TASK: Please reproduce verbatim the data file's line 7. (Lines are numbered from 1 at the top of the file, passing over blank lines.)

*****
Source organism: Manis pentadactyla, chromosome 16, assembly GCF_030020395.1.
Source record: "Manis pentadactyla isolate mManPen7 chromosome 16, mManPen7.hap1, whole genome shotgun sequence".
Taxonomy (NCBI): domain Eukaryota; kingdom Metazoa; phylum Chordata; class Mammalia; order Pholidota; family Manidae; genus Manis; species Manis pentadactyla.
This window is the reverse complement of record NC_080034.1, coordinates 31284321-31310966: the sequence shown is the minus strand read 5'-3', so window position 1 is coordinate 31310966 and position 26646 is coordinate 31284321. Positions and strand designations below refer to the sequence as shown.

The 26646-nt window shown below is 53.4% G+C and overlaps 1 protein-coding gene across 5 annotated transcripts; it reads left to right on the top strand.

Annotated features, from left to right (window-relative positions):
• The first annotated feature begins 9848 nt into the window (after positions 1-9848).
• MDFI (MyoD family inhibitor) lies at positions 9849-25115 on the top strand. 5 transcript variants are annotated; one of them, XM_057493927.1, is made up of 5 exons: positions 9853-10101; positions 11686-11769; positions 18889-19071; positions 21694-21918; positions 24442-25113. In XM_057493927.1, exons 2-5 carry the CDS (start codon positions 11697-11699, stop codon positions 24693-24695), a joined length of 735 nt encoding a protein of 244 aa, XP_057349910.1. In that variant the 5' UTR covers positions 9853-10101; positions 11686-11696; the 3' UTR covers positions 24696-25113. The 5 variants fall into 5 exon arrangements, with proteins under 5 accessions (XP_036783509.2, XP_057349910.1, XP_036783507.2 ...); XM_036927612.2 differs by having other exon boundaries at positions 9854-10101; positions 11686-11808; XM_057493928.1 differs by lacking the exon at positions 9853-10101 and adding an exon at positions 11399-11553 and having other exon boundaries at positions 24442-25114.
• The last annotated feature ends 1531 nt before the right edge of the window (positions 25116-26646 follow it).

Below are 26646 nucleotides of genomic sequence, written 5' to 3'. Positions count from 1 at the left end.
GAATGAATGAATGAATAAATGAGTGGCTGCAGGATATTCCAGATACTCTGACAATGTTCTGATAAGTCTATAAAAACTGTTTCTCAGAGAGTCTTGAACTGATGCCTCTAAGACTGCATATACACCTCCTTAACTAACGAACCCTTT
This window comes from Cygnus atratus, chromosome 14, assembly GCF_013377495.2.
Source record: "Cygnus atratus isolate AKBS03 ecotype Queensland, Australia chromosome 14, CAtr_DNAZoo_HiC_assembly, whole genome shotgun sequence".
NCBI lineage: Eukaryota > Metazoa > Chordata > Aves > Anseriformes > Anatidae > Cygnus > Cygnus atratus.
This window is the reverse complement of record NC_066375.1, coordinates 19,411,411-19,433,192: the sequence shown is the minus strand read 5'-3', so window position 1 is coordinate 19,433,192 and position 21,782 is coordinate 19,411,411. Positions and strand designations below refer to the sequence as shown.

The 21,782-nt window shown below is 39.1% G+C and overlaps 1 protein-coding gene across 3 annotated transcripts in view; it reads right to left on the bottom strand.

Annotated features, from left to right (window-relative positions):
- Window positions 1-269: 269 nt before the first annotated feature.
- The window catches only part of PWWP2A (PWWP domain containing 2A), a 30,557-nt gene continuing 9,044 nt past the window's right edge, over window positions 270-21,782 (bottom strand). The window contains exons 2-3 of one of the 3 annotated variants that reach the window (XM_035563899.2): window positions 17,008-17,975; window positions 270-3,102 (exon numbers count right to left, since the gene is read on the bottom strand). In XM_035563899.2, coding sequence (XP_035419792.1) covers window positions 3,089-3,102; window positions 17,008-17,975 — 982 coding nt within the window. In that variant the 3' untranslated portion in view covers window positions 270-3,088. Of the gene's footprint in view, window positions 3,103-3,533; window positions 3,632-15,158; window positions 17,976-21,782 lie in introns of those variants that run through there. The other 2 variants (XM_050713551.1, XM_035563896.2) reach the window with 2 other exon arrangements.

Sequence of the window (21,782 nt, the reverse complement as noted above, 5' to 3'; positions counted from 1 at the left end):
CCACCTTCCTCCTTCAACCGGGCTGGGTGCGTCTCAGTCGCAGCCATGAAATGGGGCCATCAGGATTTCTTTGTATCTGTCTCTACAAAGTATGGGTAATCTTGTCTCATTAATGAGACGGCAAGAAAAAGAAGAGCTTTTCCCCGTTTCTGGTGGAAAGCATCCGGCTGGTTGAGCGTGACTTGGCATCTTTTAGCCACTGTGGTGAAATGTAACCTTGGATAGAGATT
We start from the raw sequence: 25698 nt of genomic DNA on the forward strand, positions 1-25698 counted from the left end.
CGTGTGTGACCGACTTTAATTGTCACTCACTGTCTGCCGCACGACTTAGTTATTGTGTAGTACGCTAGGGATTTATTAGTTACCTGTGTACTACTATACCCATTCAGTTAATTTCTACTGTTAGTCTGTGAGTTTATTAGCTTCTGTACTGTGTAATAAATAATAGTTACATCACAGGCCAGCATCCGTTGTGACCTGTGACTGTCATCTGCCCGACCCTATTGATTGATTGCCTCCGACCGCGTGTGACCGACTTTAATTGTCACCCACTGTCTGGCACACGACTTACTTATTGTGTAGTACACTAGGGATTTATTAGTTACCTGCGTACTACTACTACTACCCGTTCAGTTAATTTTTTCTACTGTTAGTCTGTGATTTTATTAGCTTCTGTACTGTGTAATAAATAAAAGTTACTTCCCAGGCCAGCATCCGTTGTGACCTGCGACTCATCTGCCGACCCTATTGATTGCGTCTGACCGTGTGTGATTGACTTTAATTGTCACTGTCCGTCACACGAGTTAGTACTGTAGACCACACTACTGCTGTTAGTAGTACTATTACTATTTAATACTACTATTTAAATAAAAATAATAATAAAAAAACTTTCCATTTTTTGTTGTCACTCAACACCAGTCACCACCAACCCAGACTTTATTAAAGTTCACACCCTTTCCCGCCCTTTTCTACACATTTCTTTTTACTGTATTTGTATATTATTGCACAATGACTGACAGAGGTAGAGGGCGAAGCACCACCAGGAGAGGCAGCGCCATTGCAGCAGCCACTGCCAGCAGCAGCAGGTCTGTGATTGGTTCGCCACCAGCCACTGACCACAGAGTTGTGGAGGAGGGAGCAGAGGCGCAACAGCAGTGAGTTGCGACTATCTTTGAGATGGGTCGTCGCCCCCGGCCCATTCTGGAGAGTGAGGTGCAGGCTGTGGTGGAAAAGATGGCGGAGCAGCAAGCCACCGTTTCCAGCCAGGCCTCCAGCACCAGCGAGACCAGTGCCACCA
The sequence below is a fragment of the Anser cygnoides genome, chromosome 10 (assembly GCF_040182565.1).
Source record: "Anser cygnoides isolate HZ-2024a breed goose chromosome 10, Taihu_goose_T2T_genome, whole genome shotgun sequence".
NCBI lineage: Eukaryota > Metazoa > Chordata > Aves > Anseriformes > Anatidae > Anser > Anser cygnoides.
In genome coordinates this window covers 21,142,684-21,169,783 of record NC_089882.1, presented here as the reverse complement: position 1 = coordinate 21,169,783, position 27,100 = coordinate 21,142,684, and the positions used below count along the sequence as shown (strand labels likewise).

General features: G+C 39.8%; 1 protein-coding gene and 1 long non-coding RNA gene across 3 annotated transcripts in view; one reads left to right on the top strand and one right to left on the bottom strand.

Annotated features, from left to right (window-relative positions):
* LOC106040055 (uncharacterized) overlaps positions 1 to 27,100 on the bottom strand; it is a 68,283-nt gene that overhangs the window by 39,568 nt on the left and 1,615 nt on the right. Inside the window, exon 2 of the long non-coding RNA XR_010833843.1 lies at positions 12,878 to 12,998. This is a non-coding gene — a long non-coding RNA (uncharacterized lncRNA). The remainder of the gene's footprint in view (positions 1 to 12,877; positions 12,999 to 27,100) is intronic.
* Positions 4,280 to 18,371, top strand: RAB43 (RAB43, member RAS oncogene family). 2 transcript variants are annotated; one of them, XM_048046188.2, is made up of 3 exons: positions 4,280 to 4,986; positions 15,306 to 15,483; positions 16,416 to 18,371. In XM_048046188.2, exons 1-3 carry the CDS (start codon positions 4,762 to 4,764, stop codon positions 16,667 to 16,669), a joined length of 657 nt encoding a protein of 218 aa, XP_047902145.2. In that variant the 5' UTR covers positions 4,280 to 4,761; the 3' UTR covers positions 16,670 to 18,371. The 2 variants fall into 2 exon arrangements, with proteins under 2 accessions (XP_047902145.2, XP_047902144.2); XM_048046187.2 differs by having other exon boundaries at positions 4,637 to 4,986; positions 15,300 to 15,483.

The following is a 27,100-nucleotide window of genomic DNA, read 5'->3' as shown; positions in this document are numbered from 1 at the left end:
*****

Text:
• The first annotated feature begins 9848 nt into the window (after positions 1-9848).